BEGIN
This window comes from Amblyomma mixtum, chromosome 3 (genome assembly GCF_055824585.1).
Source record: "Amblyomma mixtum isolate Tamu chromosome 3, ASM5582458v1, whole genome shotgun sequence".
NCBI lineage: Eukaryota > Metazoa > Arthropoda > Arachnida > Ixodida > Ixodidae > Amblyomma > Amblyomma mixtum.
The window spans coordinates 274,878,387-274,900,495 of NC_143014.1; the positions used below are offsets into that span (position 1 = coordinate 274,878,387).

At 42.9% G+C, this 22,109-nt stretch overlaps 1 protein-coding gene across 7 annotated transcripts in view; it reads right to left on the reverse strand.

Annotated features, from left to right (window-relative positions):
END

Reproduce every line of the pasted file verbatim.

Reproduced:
This window comes from Amblyomma mixtum, chromosome 3 (genome assembly GCF_055824585.1).
Source record: "Amblyomma mixtum isolate Tamu chromosome 3, ASM5582458v1, whole genome shotgun sequence".
NCBI lineage: Eukaryota > Metazoa > Arthropoda > Arachnida > Ixodida > Ixodidae > Amblyomma > Amblyomma mixtum.
The window spans coordinates 274,878,387-274,900,495 of NC_143014.1; the positions used below are offsets into that span (position 1 = coordinate 274,878,387).

At 42.9% G+C, this 22,109-nt stretch overlaps 1 protein-coding gene across 7 annotated transcripts in view; it reads right to left on the reverse strand.

Annotated features, from left to right (window-relative positions):